A more constructive way to suggest how anthropology serves students’ career interests is to cite particular cases. A small sample may serve to convey the range of career options our graduates have chosen:
Tom Blackford, ’81.
After graduation, Tom worked as a guide and resource person at Norlands, a 19th century Maine “living farm museum” near Livermore Falls. With his wife Deborah, Bates ’81, Tom then worked as a Peace Corps volunteer in Berlize. They now own and operate an inn on the Maine coast.
Renee Leduc Clark, ’98.
A double major in biology and anthropology, Renee received a Fulbright award to expand her honors research into elephant-human interaction in Southern Africa. She then received her Masters from American University and is now an International Relations Specialist for the National Oceanic and Atmospheric Administration.
Julie A. Draper, ’97.
Julie is the Education Coordinator at the Children’s Museum of maine in Portland.
Stu Eldridge, ’77.
Stu went from Bates to the University of Pennsylvania where he completed his Ph.D. degree in anthropology on Maine coastal archaeology. Since then he has taught anthropology at Mt. Hermon-Northfield Academy.
Andrea Eschen, ’81.
Andrea went on to graduate work at New York University in the field of Health and Family Planning in an international context, carrying on an interest in medical anthropology she developed at Bates. She now works for a family planning program in New York City.
Corey Harris, ’91.
Wrote an honors thesis on pidgin and creole languages stemming from his junior semester abroad in Cameroon. A Watson Fellowship enabled him to pursue a comparison of the West African case with Melanesian linguistic dynamics. After completing a two year stint with Teach For America, posted to a rural school in the Mississippi delta, he launched his award-winning career recording and performing Delta Blues. Corey Harris was featured in Martin Scorceses’ recent PBS Series on The Blues.
Colleen Kaman, ’95.
Colleen was just accepted for a graduate program in journalism at Columbia. She has deferred and is still working as a producer for CNN.
Erika Lilja, ’96.
Practicing Veterinary medicine in Illinois.
Yain Lu, ’84.
With majors in both biology and anthropology, Yain completed graduate studies in archaeology at the City University of New York. Her graduate studies continued innovative work on identifying tool functions by blood traces which she began at Bates.
Caitrin Lynch, ’90.
Dr. Lynch received her Ph.D. and M.A. in cultural anthropology from the University of Chicago. Prior to joining Olin College, Dr. Lynch was at Drew University, Johns Hopkins University, the University of Chicago and the University of Illinois at Chicago. her expertise in the cultural dimensions of offshore manufacturing, experience in consumer research with an eye to design implications, a commitment to understanding social behavior in global contexts and a devotion to encouraging students to use qualitative methods to think critically about the world around them derive directly from her work here at Bates.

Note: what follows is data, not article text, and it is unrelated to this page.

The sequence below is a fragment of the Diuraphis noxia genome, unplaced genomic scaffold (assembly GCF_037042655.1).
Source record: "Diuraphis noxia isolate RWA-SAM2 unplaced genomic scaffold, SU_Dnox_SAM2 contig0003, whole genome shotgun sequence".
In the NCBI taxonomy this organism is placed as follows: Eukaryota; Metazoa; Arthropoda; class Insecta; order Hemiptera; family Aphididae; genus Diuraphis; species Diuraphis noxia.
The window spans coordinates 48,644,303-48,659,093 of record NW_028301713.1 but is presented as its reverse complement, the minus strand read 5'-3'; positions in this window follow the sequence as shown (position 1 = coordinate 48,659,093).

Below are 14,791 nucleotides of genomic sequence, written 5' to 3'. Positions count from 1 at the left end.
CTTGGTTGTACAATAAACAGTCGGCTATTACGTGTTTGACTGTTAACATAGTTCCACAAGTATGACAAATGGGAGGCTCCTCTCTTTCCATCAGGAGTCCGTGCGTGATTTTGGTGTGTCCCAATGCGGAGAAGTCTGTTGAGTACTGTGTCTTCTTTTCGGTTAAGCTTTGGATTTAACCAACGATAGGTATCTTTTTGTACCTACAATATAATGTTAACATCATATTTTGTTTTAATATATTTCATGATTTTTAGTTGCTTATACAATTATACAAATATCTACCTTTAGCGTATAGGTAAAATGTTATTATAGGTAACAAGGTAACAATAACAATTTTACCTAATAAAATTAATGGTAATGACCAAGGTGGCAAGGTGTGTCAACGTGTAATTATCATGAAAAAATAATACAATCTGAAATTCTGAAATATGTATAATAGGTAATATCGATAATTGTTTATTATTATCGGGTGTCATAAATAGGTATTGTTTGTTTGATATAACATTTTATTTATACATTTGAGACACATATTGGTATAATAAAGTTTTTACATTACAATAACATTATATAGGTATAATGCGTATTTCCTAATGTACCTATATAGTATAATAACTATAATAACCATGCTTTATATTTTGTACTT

Laura Palmer, ’89.
After her junior year on a University of Wisconsin program in Thailand, Laura returned to Bates, graduated in anthropology, and worked for several years in Chicago. She worked as an archaeologist with the U.S. Forestry Service at Gila National Park in New Mexico, and then finished Public Policy School at the University of Michigan.
Brian M. Powers, ’94.
Brian is now the proud owner of Strange Brew Beer & Winemaking, Marlboro, Massachusetts.
Jim Ratcliffe, ’95.
Building on a junior semester program he did in Nepal, Jim runs a non-profit called the Himalayan Educators Development Project and edits middle-school science textbooks for Holt, Rinehart, and Winston. In a letter to Steve Kemper, he says, “I really feel like my anthropology degree was the best preparation I could have gotten for this.”
Sarah E. Standiford, ’97.
Sarah Standiford serves as Executive Director of the Maine Women’s Lobby and its sister organization, the Maine Women’s Policy Center. She oversees the public policy development, research, and organizing efforts of these two multi-issue women’s organizations dedicated to expanding opportunities for all Maine women and girls. Sarah came to the organization in July 2003, from Planned Parenthood of Northern New England. She has significant training experience, including work with the association of Uganda Women Medical Doctors. Prior to working for PPNNE, Sarah campaigned with the Maine League of Conservation Voters and directed the Maine People’s Alliance field canvas.
Jolene Vaillancourt, ’81.
After studying Spanish at Bates and spending her junior year in Columbia, Jolene went on to work with Spanish-speaking Americans in southern New Hampshire.
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